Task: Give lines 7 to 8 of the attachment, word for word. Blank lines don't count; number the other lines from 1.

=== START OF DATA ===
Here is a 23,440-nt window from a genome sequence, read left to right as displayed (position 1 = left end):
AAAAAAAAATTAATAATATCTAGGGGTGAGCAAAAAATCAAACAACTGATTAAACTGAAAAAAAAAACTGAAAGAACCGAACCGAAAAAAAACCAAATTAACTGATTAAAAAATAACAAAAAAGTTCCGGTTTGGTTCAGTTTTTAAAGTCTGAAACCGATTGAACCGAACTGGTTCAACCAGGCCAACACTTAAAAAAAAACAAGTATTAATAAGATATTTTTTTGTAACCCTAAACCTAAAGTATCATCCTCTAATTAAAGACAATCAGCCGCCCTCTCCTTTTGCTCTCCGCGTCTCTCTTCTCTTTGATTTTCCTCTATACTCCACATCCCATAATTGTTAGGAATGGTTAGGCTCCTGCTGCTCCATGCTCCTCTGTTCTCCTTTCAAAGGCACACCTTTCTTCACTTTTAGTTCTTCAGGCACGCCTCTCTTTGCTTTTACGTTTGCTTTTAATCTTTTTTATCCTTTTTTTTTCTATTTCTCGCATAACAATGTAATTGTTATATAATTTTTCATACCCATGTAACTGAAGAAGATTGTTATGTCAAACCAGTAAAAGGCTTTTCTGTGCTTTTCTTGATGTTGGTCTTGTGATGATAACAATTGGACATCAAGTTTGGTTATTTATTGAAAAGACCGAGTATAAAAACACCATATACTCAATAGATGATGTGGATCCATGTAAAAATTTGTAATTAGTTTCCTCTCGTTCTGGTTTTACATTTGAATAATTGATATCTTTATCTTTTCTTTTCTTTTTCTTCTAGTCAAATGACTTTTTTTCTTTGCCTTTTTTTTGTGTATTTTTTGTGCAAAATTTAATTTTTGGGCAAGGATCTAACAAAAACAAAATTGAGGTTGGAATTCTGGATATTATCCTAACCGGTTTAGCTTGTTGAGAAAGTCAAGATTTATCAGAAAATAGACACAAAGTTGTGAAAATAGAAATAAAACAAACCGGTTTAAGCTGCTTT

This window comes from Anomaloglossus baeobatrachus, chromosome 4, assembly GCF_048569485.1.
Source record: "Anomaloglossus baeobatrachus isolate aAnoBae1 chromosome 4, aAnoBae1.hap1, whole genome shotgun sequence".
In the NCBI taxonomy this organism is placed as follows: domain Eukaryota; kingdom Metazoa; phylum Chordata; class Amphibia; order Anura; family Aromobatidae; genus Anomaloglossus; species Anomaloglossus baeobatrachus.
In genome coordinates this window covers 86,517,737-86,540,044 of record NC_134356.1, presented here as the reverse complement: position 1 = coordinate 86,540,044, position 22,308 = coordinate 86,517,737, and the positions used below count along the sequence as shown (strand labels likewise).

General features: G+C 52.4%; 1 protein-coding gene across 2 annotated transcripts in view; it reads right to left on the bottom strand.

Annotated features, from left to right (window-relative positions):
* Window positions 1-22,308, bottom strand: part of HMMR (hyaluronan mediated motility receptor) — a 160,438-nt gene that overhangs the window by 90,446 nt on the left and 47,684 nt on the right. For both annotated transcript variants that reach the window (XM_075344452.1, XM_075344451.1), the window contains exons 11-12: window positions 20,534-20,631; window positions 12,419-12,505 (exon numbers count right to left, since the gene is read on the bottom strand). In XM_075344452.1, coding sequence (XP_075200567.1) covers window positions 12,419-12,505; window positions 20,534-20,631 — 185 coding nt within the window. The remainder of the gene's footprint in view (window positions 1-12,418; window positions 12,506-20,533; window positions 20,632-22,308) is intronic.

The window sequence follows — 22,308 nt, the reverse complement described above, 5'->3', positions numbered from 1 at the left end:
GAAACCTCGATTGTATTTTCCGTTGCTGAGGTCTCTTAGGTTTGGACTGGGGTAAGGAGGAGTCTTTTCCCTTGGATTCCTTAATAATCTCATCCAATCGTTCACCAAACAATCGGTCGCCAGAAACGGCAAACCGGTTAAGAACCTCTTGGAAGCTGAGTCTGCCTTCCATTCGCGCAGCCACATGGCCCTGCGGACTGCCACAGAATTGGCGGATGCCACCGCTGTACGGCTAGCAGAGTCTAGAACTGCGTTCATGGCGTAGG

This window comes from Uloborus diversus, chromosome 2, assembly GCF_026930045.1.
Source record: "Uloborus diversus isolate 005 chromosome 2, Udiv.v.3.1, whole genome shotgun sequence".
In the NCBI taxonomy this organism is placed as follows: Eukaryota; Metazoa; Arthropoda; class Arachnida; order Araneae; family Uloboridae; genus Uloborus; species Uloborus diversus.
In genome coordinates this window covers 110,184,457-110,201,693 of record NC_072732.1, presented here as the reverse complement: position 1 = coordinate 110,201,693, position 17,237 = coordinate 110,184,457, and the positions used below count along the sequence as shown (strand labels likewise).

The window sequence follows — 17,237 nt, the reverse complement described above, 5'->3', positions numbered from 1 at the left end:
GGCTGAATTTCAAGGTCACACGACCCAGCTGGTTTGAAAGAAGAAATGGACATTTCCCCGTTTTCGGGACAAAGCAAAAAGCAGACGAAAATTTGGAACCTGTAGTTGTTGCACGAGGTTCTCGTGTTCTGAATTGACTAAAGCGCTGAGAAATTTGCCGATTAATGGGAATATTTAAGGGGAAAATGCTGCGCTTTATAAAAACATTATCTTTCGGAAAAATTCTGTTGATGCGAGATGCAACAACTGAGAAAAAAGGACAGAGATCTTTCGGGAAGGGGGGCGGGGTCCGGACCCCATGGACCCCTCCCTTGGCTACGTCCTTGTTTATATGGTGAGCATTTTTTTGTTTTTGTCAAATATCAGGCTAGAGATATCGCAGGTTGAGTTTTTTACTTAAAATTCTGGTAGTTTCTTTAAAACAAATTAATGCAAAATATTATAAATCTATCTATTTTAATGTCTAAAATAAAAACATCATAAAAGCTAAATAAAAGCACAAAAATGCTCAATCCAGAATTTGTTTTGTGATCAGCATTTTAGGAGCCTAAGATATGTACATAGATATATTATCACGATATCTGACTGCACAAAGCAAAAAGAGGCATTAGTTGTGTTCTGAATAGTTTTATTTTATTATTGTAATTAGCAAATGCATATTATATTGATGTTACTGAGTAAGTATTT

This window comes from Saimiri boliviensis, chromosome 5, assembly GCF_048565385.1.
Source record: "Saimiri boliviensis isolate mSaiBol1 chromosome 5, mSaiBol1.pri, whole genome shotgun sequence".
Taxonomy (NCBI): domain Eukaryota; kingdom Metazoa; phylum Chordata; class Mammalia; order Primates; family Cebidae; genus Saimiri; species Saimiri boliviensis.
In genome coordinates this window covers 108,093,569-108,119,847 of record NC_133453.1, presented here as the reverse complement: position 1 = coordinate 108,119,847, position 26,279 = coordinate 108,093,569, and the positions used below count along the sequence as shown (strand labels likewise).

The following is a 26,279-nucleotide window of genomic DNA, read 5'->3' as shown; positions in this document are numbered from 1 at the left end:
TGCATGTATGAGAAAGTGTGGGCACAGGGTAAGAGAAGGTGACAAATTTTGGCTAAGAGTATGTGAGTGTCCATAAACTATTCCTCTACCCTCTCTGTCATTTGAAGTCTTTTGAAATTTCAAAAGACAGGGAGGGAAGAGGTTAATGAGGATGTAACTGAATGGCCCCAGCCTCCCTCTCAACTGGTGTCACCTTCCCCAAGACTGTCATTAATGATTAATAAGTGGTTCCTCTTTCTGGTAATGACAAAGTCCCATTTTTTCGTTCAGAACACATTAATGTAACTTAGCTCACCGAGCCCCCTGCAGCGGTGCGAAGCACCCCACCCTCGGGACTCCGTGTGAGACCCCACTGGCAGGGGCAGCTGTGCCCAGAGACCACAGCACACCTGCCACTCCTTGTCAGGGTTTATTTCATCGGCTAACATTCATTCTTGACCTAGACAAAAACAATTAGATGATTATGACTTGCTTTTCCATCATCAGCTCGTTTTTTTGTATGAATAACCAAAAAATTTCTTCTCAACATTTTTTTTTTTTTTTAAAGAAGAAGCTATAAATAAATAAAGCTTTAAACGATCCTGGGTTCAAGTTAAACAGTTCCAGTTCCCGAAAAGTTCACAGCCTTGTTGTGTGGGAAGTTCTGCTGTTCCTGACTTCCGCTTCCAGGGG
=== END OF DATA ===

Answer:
General features: G+C 52.4%; 1 protein-coding gene across 2 annotated transcripts in view; it reads right to left on the bottom strand.

Annotated features, from left to right (window-relative positions):